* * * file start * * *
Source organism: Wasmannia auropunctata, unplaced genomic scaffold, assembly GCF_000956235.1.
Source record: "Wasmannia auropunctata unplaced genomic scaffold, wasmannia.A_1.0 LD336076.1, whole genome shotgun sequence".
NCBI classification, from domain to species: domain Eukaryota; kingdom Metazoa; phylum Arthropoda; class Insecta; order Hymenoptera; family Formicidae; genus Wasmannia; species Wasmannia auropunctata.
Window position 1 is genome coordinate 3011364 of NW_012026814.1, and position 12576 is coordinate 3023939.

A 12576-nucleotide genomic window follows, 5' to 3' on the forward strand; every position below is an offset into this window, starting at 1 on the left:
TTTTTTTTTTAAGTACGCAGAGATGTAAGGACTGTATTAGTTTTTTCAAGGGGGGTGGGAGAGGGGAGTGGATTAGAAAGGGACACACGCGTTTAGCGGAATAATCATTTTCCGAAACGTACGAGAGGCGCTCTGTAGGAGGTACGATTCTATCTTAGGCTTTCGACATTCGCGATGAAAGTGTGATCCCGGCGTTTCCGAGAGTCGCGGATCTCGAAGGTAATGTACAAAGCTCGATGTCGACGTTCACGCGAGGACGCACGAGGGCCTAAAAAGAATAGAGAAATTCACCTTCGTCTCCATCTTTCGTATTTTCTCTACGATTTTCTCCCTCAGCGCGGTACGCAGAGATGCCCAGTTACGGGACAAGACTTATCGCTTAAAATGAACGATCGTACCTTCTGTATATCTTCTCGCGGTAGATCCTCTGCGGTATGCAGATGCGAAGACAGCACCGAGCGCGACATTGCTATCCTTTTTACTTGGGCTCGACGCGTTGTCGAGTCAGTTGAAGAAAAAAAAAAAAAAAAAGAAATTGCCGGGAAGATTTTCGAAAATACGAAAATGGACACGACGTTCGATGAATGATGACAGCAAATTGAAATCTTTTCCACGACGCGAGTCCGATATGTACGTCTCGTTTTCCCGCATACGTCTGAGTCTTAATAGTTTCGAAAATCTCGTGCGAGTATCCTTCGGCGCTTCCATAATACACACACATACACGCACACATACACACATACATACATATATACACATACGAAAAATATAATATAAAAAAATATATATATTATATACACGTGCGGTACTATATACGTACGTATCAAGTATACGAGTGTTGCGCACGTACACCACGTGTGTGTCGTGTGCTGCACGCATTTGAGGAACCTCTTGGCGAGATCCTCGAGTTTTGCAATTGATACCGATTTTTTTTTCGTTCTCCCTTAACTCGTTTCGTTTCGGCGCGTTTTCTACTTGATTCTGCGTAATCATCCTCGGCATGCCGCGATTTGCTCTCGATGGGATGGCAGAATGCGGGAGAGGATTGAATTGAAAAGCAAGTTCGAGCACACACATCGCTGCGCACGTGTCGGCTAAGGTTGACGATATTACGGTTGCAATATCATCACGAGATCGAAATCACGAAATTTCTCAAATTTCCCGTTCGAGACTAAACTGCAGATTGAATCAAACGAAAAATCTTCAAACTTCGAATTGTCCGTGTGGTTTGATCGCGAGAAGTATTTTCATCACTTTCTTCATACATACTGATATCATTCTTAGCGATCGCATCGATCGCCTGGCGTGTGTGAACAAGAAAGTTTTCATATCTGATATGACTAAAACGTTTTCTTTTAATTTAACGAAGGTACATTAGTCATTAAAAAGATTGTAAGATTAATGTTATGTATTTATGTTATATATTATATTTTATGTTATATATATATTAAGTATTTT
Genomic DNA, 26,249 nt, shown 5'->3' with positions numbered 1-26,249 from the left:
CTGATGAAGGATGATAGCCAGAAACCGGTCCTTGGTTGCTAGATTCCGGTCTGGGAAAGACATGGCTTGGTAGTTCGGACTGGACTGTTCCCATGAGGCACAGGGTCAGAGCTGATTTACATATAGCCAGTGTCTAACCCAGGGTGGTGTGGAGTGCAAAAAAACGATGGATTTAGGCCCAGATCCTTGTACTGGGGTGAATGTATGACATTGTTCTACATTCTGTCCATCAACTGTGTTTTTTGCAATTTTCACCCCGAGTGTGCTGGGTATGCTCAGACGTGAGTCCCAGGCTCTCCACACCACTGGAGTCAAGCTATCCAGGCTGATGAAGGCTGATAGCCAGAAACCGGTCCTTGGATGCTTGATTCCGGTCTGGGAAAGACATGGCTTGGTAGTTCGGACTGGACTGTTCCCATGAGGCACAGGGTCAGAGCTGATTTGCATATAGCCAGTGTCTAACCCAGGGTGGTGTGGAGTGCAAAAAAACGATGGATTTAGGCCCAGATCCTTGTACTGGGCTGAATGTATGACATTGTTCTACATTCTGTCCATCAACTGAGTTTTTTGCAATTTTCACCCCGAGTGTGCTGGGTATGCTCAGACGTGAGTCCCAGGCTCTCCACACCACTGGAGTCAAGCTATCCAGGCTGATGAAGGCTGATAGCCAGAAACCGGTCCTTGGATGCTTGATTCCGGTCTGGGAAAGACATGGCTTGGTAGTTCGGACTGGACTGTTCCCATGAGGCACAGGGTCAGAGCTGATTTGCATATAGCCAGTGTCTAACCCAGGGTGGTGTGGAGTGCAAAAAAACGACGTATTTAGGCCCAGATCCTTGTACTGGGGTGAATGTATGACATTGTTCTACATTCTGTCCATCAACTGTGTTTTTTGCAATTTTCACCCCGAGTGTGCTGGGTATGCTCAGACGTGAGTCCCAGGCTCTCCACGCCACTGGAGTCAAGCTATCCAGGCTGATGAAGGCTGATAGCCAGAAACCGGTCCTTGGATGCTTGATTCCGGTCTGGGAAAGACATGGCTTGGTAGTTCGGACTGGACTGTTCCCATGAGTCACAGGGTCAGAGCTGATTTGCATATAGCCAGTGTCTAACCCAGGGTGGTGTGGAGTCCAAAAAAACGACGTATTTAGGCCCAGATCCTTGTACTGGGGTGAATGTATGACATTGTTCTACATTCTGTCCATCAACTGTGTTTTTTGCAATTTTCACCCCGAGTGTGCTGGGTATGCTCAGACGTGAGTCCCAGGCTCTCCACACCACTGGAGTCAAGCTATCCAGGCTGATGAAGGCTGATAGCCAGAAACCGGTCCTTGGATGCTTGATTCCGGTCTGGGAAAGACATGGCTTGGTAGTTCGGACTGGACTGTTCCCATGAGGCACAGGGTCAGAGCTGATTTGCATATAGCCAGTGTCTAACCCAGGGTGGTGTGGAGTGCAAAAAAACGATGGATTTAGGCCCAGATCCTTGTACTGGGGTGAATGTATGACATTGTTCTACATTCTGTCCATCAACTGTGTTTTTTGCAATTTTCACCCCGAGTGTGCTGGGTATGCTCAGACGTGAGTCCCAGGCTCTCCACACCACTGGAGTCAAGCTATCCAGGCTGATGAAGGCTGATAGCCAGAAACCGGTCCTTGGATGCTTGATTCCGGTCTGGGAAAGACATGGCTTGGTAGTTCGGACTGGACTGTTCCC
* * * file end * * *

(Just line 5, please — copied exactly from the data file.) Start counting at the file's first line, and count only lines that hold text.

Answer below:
A 12576-nucleotide genomic window follows, 5' to 3' on the forward strand; every position below is an offset into this window, starting at 1 on the left: